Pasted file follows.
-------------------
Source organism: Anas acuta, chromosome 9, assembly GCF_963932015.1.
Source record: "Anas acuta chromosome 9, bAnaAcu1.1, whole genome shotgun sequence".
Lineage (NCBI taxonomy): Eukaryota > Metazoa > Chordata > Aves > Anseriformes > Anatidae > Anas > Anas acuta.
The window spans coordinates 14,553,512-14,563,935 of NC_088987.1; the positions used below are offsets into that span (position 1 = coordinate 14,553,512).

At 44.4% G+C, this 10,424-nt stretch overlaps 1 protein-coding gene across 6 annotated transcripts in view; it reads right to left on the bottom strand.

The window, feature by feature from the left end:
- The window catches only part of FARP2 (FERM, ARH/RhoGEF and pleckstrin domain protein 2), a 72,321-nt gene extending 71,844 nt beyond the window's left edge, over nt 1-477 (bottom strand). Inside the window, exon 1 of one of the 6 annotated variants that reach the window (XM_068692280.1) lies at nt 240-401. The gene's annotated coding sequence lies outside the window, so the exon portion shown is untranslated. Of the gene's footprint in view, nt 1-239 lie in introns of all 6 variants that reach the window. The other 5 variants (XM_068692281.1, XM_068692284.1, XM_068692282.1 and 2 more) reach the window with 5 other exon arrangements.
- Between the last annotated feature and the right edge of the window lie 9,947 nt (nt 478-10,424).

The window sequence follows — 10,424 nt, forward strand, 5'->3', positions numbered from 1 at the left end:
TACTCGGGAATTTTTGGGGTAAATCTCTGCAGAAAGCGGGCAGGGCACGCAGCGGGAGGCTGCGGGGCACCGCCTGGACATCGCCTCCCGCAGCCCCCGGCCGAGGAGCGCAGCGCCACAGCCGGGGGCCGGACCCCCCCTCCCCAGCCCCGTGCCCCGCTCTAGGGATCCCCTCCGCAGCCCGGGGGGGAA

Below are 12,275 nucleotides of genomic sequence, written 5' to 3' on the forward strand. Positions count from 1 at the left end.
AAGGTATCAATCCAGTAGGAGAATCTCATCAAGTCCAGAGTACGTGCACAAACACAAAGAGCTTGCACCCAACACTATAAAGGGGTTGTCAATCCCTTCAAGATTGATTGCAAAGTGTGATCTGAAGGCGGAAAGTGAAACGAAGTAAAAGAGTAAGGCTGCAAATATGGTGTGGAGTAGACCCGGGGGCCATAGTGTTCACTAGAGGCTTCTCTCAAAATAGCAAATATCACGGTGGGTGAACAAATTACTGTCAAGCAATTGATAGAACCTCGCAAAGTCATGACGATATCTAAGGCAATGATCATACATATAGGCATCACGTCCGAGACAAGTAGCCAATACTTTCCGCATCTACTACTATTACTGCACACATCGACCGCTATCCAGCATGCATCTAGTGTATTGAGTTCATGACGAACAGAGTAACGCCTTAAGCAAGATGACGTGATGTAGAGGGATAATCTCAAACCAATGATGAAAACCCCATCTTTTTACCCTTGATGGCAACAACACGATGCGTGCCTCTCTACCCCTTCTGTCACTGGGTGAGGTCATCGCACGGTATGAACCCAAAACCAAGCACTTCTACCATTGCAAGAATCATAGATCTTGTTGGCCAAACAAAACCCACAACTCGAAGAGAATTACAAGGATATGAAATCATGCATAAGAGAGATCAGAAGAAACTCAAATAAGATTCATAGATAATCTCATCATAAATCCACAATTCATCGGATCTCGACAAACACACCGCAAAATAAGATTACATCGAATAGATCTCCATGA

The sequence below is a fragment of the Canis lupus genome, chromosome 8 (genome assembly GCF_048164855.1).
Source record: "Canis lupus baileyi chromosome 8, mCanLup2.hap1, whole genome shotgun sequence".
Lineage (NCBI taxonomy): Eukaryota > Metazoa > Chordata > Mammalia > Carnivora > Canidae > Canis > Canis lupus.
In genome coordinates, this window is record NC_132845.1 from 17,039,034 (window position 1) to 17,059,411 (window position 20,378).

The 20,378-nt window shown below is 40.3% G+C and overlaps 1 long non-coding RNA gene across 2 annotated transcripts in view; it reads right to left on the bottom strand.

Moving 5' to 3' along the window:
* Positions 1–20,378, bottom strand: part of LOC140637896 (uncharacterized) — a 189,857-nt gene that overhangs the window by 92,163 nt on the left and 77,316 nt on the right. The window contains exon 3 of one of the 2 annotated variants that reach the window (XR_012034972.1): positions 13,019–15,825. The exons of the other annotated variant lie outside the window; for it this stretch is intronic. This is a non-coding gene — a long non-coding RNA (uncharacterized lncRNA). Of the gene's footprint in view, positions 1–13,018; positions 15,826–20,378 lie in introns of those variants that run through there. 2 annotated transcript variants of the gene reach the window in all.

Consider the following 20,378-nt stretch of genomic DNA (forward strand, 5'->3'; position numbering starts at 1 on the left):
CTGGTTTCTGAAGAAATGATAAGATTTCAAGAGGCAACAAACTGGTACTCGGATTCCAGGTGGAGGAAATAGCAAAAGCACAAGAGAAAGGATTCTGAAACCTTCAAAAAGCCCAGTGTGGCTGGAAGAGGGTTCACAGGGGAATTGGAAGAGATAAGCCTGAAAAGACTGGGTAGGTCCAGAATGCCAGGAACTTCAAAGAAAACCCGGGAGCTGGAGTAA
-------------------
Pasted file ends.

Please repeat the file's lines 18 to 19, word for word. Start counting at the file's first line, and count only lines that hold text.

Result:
Moving 5' to 3' along the window:
* Positions 1–20,378, bottom strand: part of LOC140637896 (uncharacterized) — a 189,857-nt gene that overhangs the window by 92,163 nt on the left and 77,316 nt on the right. The window contains exon 3 of one of the 2 annotated variants that reach the window (XR_012034972.1): positions 13,019–15,825. The exons of the other annotated variant lie outside the window; for it this stretch is intronic. This is a non-coding gene — a long non-coding RNA (uncharacterized lncRNA). Of the gene's footprint in view, positions 1–13,018; positions 15,826–20,378 lie in introns of those variants that run through there. 2 annotated transcript variants of the gene reach the window in all.